When you’re actually interested in the classes and teachers you’re with, period 9 is absolutely critical. Not in a gratuitous sense by any means, but in the sense that if you have a question about work, or simply want to chat, or if your teacher ran out of time to call on you in your heated history discussion and you want to share your point with them, they will be happy to see you. In this case, what you give is essentially what your teachers give you in return. The second you feel incredibly hyped up about something interesting in any of your classes, go talk to your teacher more about it! By showing your continued interest and dedication in taking the time to go to their room, in-person or virtually, you have the invaluable opportunity to forge personal relationships with your teachers that extend beyond the classroom–and those close relationships are something uniquely afforded to all RHS students. Use period 9.

Don’t fake anything. If you’re genuinely interested in something, you should talk to your teachers about it. Most of them will be interested to delve deeper into some of these topics. If you’re not curious like that then don’t feel compelled to do it. If you do get to know your teachers a bit more personally, it can be very special.

If you respect your teachers and show them you are putting in real effort, they are much more likely to respect you, allowing you to take an extension or some time to cool off once in a while. Of course, it’s up to you to know the boundaries of teachers and when they expect to actually check and grade your assignments. If your teacher expects to grade your paper five minutes after you hand in a hard copy, you probably shouldn’t test their patience. And don’t write bad emails that piss people off or force them to explain an entire unit to you or to do a simple Google search for you. 

But if you hand in a well-written and coherent paper three hours after its 3:30 PM deadline, that shows a genuine interest in the material and not a blatant disregard for the rules of the assignment, it would be difficult to find a teacher that will drop your average by a letter grade. To sum it up, (most) teachers will be flexible if you are genuine and aren’t abusing their goodwill by handing them a blank piece of paper, utter garbage, or something that is just so inadequate and out of the bounds of the assignment.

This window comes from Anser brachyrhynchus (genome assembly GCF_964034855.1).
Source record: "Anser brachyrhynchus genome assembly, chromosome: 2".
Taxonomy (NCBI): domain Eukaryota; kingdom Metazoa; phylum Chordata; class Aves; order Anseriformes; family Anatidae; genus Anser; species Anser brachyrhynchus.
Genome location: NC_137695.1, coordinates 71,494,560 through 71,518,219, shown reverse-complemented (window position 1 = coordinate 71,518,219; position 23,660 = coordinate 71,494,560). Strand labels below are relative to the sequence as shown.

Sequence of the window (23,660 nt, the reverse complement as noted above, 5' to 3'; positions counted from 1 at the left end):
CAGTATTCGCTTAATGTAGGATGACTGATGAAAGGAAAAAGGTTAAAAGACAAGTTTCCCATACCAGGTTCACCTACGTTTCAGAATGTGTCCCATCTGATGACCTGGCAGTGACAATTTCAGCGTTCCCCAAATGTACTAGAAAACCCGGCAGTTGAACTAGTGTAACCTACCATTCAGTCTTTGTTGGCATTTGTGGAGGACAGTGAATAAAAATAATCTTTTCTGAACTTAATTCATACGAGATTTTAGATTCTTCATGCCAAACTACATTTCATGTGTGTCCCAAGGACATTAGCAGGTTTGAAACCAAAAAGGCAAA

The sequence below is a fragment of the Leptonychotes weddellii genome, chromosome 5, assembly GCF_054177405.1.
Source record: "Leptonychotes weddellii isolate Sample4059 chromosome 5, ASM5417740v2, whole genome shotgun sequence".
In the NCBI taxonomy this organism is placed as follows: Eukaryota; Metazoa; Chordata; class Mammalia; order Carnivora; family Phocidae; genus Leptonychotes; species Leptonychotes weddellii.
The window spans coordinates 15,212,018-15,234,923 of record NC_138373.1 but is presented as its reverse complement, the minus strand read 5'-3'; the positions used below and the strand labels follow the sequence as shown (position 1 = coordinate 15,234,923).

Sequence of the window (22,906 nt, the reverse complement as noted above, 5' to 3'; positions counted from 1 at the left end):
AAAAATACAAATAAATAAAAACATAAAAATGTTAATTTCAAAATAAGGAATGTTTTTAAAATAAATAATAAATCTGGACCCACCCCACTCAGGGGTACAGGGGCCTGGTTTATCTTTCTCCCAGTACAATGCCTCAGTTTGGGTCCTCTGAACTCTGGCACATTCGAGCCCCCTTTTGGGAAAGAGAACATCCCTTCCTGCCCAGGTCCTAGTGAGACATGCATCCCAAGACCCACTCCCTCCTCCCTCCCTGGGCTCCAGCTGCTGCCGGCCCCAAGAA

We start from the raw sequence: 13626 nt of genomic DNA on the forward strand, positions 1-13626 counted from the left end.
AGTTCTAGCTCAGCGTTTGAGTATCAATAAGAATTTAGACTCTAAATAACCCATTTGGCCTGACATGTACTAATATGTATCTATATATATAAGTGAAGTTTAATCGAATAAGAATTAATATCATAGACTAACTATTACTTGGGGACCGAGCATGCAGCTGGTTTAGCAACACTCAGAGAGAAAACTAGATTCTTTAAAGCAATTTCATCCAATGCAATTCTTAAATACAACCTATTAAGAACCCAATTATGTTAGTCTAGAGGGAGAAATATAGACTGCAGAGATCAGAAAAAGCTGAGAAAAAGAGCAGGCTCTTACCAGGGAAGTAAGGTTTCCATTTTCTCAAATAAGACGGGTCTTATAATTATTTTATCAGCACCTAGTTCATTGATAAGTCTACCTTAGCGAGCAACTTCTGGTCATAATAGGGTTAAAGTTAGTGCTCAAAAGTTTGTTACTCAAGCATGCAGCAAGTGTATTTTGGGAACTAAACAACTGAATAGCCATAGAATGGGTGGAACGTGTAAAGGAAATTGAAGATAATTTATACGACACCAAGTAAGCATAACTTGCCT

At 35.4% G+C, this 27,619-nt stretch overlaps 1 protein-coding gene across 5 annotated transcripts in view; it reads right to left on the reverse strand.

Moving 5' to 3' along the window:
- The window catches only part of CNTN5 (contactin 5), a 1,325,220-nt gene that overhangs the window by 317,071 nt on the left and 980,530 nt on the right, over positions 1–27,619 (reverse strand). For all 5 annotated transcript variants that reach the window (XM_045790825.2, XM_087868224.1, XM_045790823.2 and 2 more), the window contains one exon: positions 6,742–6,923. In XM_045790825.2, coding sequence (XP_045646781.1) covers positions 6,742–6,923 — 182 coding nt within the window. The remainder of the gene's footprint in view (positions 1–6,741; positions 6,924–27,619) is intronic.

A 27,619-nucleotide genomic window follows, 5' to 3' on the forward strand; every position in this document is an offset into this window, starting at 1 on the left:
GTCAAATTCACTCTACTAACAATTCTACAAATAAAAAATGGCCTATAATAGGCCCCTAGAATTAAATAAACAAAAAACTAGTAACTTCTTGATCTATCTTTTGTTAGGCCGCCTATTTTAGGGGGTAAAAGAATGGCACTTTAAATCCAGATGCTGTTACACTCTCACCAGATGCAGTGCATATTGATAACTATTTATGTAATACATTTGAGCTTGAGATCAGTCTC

But being a senior is not all about academics. There are going to be times when you need to blow off steam. This year is also about realizing that you can be a high school student without making everything beholden to drama. Do whatever you like to do after school and enjoy it. No one cares whether your ideal Friday night is in Hoboken, a basement, a backyard with a few people, or a few towns over with your cousins. Most people come to understand that the “Ideal Suburban Experience” is a myth, and the goal is to have fun, not to impress others. Yet, if you HAVE actually found the “Ideal Suburban Fantasy,” be our guest in preaching your discovery to the masses. We don’t really care.

To any juniors out there, the first semester of senior year is not going to be easy. Participating a lot in class, writing college essays, thinking about college, participating in clubs, and finding time to relax is not going to be easy. However, once you realize that you can take matters into your own hands and find fulfillment in your learning and life without judging or being judged by others, you can find what success means to you and how you can best achieve that. That is one of the most pivotal changes every student goes through during their high school experience. We still have a lot to learn, but learning that we live in the world, not trapped in a bubble, is the best part of high school. Hopefully, you get what you want in terms of grades and college acceptances. But if not, you have, at the very least, maximized your high school passions and opportunities and forged relationships that are much deeper than superficial pieces of paper.

Aaron Friedman and Logan Richman
Staff Editor and Editor-in-Chief

Graphic: Laura Gessmann